Date of this Version
Biological Conservation 113 (2003) 257–267; doi:10.1016/S0006-3207(02)00392-0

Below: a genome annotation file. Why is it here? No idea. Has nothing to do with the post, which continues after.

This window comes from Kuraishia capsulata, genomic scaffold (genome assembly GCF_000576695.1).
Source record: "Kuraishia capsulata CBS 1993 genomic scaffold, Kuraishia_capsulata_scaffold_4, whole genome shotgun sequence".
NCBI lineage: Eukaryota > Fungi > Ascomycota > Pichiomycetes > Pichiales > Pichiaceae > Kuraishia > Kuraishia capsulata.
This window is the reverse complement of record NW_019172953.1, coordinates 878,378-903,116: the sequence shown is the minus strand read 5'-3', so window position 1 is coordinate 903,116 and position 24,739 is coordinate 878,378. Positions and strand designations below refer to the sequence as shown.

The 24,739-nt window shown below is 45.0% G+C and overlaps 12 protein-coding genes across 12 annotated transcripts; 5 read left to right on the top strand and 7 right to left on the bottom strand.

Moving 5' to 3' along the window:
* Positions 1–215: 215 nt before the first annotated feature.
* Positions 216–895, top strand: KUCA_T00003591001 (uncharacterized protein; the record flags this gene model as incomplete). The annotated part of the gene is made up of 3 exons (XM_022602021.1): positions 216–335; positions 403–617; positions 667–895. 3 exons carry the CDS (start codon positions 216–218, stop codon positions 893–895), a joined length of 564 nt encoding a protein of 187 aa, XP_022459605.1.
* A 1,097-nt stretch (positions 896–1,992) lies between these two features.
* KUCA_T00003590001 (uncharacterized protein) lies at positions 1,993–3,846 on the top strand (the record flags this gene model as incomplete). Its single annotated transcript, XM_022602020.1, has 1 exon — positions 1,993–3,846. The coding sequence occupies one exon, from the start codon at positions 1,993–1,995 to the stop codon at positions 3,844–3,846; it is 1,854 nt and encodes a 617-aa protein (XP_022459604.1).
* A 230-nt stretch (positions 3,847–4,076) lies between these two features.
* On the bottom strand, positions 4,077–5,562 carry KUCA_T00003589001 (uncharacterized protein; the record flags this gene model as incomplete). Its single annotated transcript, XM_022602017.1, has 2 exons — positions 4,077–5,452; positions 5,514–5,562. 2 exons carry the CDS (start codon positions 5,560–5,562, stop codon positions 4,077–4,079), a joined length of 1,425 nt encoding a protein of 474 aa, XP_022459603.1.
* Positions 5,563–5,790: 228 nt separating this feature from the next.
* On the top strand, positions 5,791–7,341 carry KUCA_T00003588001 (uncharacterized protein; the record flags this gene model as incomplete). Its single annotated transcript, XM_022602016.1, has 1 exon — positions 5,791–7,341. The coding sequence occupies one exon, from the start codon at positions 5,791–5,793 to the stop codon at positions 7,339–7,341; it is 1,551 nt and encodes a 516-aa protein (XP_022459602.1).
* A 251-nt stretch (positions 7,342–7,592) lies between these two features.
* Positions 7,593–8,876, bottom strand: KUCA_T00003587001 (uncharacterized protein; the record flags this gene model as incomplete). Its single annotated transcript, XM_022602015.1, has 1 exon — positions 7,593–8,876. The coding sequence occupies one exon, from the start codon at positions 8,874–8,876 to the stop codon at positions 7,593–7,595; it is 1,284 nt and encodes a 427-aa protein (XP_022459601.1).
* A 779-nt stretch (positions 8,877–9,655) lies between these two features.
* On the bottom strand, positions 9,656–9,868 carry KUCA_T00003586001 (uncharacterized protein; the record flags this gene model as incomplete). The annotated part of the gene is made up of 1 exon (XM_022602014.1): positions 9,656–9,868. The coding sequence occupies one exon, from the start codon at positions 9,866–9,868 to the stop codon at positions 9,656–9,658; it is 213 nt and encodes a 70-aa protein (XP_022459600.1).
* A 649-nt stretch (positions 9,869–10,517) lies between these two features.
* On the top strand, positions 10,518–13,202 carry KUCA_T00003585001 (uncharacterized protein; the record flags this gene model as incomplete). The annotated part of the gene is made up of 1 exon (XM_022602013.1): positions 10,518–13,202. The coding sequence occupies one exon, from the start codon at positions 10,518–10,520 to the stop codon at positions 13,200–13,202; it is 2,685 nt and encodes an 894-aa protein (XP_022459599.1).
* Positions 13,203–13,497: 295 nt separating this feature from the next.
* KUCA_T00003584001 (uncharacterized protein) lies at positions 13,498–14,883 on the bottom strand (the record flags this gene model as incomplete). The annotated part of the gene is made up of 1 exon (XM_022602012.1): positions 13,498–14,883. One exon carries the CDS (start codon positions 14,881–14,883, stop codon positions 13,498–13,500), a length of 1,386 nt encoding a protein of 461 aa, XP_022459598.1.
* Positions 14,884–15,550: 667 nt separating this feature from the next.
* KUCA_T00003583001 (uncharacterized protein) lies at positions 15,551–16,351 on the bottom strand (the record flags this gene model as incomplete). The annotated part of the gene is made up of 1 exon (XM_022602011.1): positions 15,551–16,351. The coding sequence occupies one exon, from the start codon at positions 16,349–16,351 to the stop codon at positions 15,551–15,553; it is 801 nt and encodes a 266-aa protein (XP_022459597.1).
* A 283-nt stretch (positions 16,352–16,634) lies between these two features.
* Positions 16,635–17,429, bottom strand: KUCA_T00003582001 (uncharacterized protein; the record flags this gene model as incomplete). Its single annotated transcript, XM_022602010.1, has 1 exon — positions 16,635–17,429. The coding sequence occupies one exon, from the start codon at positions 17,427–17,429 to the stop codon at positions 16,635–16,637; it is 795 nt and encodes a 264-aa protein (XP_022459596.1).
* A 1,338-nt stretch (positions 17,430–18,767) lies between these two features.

The western pond turtle Emys (formerly Clemmys) marmorata is declining throughout its range, primarily due to loss of habitat via urbanization and conversion to agriculture. Urban waterways present several important challenges to freshwater turtle populations, but they also present an opportunity to maintain declining species in a ubiquitous habitat that has high public visibility. The arboretum waterway on the University of California, Davis campus is an example of an extensively altered urban habitat that supports a relatively large E. marmorata population. Over the last 6 years, we monitored the turtle population inhabiting the arboretum waterway to determine the demographic health of the population, and the challenges and opportunities that urban environments pose for pond turtles. Since 1993, the naturally existing arboretum pond turtle population has declined by approximately 40% and has shown little natural recruitment. During this time, we also introduced 31 headstarted turtles into the arboretum. Headstarting is the process of raising juveniles in captivity until they have outgrown their period of greatest vulnerability to predators, and then releasing them into the wild. Our headstarting results demonstrate that this contentious strategy is a viable option for adding young turtles to the population, although it does not address the causes of decline. Over the course of our study, we encountered nine species of non-native turtles in the waterway, and these appear to be a serious threat to the native species. As more habitat becomes urbanized, it is increasingly important to understand how freshwater turtles, such as E. marmorata, adapt to urban waterways and the impact of non-native turtles on native turtle species. Our strong feeling is that urban waterways can provide habitat for viable populations of freshwater turtles and showcase them to the public, but both the aquatic and terrestrial habitat must be managed according to the biological requirements of individual species.